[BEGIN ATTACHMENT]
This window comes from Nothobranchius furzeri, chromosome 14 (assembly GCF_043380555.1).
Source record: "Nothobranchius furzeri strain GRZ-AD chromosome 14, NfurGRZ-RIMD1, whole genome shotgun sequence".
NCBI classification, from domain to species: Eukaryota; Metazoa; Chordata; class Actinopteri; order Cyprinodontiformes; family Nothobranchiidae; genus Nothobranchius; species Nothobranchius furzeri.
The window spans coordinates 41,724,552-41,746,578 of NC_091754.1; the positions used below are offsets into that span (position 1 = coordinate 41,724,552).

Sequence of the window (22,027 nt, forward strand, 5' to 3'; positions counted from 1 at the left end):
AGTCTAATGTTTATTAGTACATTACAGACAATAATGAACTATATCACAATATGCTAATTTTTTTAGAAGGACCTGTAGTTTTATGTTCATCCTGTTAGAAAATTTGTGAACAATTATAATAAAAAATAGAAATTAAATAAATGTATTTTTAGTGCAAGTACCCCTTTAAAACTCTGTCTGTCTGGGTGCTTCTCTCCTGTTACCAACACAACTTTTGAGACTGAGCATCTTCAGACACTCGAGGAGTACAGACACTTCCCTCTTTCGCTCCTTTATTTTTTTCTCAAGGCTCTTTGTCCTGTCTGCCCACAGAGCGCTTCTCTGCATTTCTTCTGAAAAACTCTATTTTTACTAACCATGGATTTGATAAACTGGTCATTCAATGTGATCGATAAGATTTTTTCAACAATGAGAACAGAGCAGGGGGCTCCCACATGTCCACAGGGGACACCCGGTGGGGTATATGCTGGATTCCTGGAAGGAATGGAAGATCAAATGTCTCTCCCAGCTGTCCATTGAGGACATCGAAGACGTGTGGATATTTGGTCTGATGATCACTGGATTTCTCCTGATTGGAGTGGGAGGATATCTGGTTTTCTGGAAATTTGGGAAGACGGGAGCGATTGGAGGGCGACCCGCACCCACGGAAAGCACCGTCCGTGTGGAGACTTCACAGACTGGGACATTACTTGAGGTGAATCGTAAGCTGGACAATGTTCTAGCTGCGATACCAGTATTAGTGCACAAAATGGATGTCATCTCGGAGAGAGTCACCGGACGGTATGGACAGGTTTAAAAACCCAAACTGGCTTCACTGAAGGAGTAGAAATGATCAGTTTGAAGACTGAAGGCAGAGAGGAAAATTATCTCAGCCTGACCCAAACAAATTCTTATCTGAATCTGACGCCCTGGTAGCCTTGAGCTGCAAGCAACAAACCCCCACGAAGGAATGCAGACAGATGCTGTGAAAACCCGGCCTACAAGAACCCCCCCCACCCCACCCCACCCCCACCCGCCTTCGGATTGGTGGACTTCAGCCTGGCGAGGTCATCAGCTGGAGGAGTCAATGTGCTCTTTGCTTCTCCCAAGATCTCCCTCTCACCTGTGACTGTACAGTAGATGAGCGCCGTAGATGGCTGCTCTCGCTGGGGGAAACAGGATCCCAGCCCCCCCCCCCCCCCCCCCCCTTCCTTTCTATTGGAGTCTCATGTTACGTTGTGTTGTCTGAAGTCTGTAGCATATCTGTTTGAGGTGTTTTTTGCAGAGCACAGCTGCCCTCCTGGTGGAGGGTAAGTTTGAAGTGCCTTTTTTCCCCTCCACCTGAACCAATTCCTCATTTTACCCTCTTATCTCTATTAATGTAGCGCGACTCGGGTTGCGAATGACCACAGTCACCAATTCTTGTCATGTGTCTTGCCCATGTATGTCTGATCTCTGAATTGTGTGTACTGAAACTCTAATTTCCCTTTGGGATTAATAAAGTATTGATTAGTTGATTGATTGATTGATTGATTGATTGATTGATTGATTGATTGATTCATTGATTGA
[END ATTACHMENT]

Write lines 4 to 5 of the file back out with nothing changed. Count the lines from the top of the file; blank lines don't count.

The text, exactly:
The window spans coordinates 41,724,552-41,746,578 of NC_091754.1; the positions used below are offsets into that span (position 1 = coordinate 41,724,552).

Sequence of the window (22,027 nt, forward strand, 5' to 3'; positions counted from 1 at the left end):